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Phineas Taylor Barnum was the epitome of the American showman. Born in Connecticut, on the 5th of July 1810, he started a local newspaper in 1829 (The Herald of Freedom), but after some wild claims and a few libel suits he headed down to New York in 1834 to begin his career as a showman. With the help of an Afro-American woman, named Joyce Heth, who was supposed to have been George Washington’s nurse, Barnum eventually purchased Scudder’s American Museum in 1841 adding many new exhibits (including General Tom Thumb), making it one of the most popular shows in the United States. In 1850 he employed Jenny Lind to sing at $1,000 a night for one 150 nights ! By 1871 he established his a traveling circus, menagerie and museum to be known as the “Greatest Show on Earth”.

In the interim he served as a prominent politician in the Connecticut State legislature. And it was he who cast the deciding vote for the abolition of slavery after the Civil War.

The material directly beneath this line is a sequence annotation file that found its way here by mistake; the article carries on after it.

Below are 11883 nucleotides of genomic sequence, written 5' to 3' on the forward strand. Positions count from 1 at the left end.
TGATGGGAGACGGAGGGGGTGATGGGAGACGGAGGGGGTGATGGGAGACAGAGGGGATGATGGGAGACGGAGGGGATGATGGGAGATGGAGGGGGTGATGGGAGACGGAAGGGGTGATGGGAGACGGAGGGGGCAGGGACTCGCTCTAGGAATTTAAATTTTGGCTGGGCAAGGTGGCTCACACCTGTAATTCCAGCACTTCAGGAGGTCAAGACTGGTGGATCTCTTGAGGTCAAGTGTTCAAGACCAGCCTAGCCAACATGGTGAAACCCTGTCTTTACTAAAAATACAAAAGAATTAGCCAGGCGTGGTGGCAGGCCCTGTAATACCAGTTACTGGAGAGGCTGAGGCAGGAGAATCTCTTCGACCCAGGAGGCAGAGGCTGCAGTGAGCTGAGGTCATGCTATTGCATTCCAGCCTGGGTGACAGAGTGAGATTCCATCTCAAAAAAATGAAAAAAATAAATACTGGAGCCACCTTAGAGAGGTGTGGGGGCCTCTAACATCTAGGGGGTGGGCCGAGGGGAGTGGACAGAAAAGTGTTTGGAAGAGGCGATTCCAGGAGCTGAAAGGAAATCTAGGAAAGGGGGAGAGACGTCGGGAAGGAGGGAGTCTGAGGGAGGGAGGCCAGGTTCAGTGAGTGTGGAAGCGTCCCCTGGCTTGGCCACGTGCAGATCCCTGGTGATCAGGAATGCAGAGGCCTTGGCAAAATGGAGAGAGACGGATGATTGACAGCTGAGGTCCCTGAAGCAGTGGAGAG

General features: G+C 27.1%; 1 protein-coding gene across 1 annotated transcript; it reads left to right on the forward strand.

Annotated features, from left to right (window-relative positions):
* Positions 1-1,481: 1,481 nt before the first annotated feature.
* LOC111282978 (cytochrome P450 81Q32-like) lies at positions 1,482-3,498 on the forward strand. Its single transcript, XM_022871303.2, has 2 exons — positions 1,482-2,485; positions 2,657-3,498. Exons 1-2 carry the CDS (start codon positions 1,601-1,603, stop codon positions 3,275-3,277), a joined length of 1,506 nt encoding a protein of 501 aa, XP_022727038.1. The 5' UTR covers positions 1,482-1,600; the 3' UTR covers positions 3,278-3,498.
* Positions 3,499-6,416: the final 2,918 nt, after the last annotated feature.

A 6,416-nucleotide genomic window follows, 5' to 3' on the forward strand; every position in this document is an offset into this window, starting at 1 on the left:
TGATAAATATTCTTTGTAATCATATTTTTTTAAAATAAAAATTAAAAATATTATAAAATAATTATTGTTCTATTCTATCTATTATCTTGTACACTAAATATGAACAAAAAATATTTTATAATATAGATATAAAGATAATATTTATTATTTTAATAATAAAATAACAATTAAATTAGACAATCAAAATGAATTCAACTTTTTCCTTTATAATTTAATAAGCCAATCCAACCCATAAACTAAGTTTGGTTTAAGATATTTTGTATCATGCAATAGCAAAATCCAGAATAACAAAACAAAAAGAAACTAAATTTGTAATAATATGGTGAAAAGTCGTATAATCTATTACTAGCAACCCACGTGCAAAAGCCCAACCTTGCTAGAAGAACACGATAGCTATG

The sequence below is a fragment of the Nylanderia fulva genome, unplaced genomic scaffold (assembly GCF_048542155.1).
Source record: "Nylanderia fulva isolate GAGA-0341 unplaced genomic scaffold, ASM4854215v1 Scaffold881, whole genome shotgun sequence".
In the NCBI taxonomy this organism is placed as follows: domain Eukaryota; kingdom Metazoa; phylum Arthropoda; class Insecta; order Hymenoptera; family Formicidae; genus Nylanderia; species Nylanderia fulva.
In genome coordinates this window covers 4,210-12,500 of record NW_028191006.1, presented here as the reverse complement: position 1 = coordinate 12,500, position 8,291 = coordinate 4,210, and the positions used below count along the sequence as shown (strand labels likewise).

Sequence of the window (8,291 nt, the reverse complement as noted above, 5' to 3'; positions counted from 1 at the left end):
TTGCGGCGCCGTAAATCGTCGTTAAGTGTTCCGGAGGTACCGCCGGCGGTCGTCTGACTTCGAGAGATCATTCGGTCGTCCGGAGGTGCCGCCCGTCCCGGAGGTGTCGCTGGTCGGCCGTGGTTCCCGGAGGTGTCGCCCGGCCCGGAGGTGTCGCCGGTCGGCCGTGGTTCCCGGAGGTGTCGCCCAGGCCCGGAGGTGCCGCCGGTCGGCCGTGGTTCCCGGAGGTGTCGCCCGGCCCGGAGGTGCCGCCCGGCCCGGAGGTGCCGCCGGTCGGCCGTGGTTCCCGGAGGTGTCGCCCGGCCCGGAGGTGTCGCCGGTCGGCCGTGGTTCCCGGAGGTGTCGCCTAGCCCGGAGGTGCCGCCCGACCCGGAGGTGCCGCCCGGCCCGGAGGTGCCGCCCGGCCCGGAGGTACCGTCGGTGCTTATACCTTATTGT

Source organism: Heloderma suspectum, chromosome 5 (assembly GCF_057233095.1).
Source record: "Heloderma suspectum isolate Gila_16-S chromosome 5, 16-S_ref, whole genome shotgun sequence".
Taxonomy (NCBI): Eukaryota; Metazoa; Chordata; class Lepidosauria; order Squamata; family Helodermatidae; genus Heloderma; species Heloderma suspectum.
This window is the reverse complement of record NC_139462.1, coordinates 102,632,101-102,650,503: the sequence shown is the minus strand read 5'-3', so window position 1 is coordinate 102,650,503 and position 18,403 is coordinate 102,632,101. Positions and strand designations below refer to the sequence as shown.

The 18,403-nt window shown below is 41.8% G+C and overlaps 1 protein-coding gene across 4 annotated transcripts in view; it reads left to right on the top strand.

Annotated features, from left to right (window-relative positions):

In commemoration of the 100th Anniversary of Barnum as mayor of Bridgeport (1875) a special pin was released on a numbered Contest Card, with a drawing date of July 5th (Barnum’s Birthday) featuring his portrait. The front side of this Contest card shows a stylized drawing of Barnum’s elephant Jumbo, which was the world’s largest at the time and purchased by Barnum from the London Zoo in 1882 for $10,000. It was he who promoted this word, ‘Jumbo’ into the English language to denote, huge. Each pin is in perfect condition with some cards showing signs of aging – an interesting piece of Barnum / circus / Connecticut history.